Ice age relics discovered beneath the North Sea

Scientists have created spectacular maps of drowned worlds beneath the North Sea, revealing enormous channels forged during the last ice age.

“In the way that we can leave footprints in the sand, glaciers leave an imprint on the land upon which they flow,” explains James Kirkham, a geophysicist from the British Antarctic Survey (BAS) and the University of Cambridge.

Kirkham is the lead author on the new study, published in Geology, which could tell us how ice sheets respond to a warming world.

Read more: Glaciers are shrinking faster every year

For much of the last 2.5 million years, the Earth oscillated between glacial and interglacial periods, with ice sheets alternately advancing and retreating. The last frozen period peaked between 26,500 and 20,000 years ago, with much of North America, northern Europe and Asia covered in ice sheets.

While this frozen world has melted away, the ice left tell-tale marks on the landscape.

A map of the north sea showing the distribution of buried channels
A map of the North Sea showing the distribution of buried channels (tunnel valleys) that have been previously mapped using 3D seismic reflection technology. The limit of the last ice sheet to cover the UK (around 21,000 years ago) is overlain. Credit: BAS/Kirkham et al 2021

A team of scientists has mapped “tunnel valleys” forged by this ancient ice. These valleys, or channels, are the remnants of massive river systems that wound beneath ice sheets, fed by meltwater as the temperature rose and the ice disappeared.

Image of a tunnel valley within sediment
Image of a tunnel valley, shown in context of the high-resolution 3D seismic data which can be ‘sliced’ both vertically and horizontally to reveal buried landscapes. Credit: BAS/Kirkham et al 2021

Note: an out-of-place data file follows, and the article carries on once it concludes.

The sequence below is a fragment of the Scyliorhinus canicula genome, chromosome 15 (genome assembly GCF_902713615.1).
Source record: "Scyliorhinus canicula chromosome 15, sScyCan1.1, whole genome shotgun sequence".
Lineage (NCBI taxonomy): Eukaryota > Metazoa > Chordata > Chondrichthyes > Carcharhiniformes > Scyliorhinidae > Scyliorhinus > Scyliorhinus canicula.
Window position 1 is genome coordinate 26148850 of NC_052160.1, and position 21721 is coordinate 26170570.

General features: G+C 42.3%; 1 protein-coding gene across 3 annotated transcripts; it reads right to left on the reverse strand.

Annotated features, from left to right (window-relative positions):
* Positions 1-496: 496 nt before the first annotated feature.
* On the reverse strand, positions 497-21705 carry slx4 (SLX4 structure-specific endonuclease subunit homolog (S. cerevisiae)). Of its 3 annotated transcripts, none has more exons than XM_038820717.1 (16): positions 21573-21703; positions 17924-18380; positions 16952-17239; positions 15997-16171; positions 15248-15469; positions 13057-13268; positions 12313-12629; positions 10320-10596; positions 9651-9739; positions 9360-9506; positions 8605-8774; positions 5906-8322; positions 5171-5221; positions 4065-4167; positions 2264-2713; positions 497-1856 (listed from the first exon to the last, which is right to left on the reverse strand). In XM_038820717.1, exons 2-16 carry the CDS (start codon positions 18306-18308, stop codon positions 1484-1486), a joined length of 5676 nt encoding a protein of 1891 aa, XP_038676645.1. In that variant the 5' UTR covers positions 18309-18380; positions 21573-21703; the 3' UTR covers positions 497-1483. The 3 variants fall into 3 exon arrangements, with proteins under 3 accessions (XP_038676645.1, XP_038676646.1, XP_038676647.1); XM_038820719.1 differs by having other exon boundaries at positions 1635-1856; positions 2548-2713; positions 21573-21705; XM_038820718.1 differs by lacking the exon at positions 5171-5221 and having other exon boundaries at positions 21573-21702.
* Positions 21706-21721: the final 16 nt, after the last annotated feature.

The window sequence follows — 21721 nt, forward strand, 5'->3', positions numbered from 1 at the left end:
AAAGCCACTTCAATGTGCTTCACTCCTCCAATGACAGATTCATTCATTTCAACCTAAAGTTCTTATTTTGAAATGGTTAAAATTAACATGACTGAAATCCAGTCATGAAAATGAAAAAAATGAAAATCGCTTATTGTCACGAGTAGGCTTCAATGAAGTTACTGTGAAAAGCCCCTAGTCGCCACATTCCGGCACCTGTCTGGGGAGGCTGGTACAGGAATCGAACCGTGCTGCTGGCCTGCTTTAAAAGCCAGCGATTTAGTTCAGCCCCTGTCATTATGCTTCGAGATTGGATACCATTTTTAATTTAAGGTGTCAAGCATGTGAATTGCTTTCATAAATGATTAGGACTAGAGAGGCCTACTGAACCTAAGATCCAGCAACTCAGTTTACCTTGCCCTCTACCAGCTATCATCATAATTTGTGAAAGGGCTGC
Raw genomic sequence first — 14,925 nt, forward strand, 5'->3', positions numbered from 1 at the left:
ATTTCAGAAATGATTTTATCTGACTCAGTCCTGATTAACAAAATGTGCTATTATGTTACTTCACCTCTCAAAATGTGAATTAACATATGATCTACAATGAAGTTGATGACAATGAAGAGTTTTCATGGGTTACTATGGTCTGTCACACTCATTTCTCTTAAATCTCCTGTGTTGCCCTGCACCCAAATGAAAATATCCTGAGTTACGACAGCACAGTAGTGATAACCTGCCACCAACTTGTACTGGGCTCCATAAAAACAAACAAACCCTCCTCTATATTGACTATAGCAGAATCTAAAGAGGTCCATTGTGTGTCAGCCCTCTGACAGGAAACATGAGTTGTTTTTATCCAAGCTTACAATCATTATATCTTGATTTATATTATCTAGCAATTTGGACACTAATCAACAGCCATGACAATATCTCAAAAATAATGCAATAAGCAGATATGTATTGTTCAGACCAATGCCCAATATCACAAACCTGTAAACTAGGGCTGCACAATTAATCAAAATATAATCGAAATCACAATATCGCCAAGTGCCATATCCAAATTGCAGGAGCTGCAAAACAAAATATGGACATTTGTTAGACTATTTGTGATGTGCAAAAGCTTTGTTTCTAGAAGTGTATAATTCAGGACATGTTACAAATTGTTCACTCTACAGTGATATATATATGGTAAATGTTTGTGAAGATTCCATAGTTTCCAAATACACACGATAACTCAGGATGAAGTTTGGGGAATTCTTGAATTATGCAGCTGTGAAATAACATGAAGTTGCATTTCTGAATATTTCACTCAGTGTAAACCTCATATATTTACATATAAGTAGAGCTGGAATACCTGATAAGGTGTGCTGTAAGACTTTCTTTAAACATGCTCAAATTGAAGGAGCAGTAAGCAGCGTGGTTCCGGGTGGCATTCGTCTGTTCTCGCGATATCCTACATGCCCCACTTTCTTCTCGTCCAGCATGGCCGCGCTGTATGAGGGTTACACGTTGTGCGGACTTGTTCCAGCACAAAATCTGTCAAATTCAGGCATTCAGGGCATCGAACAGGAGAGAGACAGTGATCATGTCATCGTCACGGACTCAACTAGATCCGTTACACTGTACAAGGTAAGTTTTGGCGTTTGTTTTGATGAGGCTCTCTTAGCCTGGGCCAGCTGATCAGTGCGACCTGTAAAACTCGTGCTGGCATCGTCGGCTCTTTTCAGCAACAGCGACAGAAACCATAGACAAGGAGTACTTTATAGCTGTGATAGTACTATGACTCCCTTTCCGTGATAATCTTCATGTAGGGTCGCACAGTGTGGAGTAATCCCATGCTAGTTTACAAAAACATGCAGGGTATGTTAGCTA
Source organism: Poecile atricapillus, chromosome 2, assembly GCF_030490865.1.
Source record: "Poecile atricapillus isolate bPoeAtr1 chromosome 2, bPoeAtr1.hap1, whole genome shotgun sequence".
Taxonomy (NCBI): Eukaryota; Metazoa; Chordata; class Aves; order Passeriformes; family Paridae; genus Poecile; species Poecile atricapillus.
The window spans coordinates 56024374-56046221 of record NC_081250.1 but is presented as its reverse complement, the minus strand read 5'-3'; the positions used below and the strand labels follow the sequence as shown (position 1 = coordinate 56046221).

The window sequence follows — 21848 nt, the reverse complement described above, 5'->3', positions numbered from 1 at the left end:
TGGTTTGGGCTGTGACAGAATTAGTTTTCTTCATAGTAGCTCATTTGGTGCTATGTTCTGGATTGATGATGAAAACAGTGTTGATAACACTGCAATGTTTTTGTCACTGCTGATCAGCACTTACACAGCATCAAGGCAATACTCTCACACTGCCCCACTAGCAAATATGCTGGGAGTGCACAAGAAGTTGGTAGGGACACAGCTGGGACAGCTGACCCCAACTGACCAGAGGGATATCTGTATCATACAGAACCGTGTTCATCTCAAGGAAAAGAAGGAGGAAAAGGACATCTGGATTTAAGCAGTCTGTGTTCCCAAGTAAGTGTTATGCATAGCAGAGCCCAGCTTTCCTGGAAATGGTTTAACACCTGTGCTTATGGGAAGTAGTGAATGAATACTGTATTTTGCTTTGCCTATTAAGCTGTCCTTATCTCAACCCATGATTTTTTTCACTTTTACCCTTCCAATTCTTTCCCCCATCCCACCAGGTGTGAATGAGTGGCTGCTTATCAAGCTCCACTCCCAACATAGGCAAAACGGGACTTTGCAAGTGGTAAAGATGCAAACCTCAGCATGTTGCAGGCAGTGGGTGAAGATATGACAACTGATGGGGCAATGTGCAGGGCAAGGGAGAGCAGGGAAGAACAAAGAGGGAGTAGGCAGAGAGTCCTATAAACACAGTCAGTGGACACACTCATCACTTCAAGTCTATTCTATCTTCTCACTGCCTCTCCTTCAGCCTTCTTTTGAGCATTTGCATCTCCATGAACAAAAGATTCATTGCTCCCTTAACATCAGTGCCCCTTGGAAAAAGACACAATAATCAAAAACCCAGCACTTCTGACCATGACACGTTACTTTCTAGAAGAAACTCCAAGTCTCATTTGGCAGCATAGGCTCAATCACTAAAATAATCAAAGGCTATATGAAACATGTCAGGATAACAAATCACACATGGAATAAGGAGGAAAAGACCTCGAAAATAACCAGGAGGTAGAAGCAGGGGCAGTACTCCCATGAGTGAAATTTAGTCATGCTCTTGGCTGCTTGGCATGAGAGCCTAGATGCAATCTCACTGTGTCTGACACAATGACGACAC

Each channel is carved into the rock hundreds of metres below the sea floor of the North Sea. The team had to use 3D seismic reflection technology – similar to an MRI (magnetic resonance imaging) – to find and map the features in unprecedented detail.

“Although we have known about the huge glacial channels in the North Sea for some time, this is the first time we have imaged fine-scale landforms within them,” says Kelly Hogan, co-author of the study and a geophysicist at BAS.

“These delicate features tell us about how water moved through the channels beneath the ice and even how ice simply stagnated and melted away.”

Read more: Mapping the undersea landscape of the Great Barrier Reef

The tech used by the research team harnesses sound waves. Pulses are sent down through the water, bounce off the rock of the sea bed, and return. These signals can then generate a 3D representation of the features deep below the Earth’s surface, just like how MRI can scan structures within the body.

The resulting images are accurate to within a few metres, even for features buried under hundreds of metres of sediment.

Showing mapped landforms on left, photos of modern landforms on right
Comparison of the buried landforms (glacial footprints) with examples of modern landforms exposed at the margins of retreating glaciers in Svalbard and Iceland. Credit: BAS/Kirkham et al 2021

The exceptionally detailed maps of these ancient channels will be compared to the features left behind by modern glaciers. This will give the research team clues into how these ancient ice sheets behaved as they retreated – and therefore how modern ice sheets, like the Antarctic and Greenland ice sheets, may behave in a changing climate.

“It is very difficult to observe what goes on underneath our large ice sheets today, particularly how moving water and sediment is affecting ice flow – and we know that these are important controls on ice behaviour,” Hogan explains.

“As a result, using these ancient channels to understand how ice will respond to changing conditions in a warming climate is extremely relevant and timely.”

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